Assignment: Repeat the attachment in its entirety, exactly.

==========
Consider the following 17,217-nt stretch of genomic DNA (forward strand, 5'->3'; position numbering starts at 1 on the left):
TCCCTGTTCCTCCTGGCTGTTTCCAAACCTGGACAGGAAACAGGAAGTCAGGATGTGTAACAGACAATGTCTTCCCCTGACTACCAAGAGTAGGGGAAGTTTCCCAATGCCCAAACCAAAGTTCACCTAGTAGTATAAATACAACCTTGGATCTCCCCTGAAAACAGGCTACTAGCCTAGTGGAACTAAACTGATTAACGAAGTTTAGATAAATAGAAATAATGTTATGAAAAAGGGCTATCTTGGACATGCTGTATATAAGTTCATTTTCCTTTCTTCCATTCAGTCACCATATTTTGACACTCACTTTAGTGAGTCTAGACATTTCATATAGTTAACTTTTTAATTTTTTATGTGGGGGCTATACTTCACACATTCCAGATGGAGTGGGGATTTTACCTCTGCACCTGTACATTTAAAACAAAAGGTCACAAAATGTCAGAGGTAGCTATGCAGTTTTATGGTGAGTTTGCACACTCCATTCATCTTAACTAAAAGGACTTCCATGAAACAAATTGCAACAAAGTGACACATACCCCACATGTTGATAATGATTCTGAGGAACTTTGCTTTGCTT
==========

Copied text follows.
Consider the following 17,217-nt stretch of genomic DNA (forward strand, 5'->3'; position numbering starts at 1 on the left):
TCCCTGTTCCTCCTGGCTGTTTCCAAACCTGGACAGGAAACAGGAAGTCAGGATGTGTAACAGACAATGTCTTCCCCTGACTACCAAGAGTAGGGGAAGTTTCCCAATGCCCAAACCAAAGTTCACCTAGTAGTATAAATACAACCTTGGATCTCCCCTGAAAACAGGCTACTAGCCTAGTGGAACTAAACTGATTAACGAAGTTTAGATAAATAGAAATAATGTTATGAAAAAGGGCTATCTTGGACATGCTGTATATAAGTTCATTTTCCTTTCTTCCATTCAGTCACCATATTTTGACACTCACTTTAGTGAGTCTAGACATTTCATATAGTTAACTTTTTAATTTTTTATGTGGGGGCTATACTTCACACATTCCAGATGGAGTGGGGATTTTACCTCTGCACCTGTACATTTAAAACAAAAGGTCACAAAATGTCAGAGGTAGCTATGCAGTTTTATGGTGAGTTTGCACACTCCATTCATCTTAACTAAAAGGACTTCCATGAAACAAATTGCAACAAAGTGACACATACCCCACATGTTGATAATGATTCTGAGGAACTTTGCTTTGCTT